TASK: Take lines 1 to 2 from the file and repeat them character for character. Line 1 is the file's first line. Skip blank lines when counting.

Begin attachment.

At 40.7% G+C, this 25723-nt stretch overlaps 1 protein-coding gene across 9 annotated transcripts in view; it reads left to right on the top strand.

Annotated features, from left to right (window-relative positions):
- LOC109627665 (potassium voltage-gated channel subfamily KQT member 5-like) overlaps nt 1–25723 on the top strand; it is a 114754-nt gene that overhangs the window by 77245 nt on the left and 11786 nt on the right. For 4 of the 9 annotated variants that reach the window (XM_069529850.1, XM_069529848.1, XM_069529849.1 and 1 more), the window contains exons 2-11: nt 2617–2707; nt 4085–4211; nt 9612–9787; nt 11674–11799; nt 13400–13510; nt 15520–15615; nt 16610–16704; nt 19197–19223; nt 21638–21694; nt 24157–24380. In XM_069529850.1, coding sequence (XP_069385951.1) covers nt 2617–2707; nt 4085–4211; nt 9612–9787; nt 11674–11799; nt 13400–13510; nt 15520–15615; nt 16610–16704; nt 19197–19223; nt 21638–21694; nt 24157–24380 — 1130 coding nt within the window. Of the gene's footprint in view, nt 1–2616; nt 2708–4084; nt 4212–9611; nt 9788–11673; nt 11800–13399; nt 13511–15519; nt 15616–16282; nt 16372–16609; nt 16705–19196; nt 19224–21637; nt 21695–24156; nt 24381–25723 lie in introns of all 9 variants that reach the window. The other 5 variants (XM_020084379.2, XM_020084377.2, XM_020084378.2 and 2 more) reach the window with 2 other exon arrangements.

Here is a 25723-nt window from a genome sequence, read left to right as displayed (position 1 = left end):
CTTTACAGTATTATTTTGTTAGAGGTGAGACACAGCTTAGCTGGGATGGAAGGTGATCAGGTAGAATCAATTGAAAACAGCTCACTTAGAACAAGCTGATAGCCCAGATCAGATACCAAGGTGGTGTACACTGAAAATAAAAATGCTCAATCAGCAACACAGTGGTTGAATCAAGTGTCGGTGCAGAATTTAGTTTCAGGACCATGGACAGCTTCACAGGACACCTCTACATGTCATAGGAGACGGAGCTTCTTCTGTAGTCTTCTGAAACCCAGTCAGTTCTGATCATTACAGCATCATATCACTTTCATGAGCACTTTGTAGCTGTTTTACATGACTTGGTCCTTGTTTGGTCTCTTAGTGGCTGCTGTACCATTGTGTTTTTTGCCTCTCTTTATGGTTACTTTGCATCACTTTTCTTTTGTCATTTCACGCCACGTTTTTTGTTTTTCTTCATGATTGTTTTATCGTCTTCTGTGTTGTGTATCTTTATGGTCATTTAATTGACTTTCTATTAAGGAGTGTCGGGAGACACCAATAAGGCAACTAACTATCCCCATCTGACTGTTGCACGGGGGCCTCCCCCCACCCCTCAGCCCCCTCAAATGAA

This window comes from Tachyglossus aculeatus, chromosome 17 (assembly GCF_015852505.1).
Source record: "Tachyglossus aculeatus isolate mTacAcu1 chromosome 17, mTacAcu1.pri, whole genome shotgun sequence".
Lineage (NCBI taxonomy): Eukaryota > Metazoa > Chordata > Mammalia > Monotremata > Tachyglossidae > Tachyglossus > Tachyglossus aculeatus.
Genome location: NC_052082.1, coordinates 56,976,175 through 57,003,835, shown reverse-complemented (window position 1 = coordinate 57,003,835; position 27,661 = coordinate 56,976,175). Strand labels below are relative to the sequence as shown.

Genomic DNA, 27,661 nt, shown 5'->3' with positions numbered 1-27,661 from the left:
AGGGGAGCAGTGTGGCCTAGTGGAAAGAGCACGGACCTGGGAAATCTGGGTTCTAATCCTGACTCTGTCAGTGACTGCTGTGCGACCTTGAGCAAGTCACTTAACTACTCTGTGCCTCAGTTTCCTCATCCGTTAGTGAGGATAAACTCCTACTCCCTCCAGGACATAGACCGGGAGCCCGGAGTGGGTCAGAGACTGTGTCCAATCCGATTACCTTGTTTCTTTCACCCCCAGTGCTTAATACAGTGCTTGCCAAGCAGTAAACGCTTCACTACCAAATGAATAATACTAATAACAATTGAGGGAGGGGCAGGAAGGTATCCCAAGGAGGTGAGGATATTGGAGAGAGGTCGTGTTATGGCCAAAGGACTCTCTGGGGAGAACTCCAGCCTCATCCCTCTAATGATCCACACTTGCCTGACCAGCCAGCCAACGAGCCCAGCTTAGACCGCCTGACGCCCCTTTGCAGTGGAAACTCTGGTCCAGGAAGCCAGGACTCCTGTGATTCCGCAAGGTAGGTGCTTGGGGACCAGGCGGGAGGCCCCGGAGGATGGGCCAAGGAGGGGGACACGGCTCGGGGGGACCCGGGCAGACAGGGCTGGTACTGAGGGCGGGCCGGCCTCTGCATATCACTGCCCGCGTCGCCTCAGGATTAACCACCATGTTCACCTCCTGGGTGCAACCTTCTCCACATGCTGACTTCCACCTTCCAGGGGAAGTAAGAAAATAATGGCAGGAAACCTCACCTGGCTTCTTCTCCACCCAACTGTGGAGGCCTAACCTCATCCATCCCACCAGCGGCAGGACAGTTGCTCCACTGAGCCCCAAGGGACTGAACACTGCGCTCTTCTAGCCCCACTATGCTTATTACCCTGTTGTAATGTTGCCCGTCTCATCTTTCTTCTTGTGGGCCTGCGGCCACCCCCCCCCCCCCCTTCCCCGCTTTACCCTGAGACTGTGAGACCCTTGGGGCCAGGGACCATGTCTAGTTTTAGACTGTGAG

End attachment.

At 40.7% G+C, this 25723-nt stretch overlaps 1 protein-coding gene across 9 annotated transcripts in view; it reads left to right on the top strand.

Annotated features, from left to right (window-relative positions):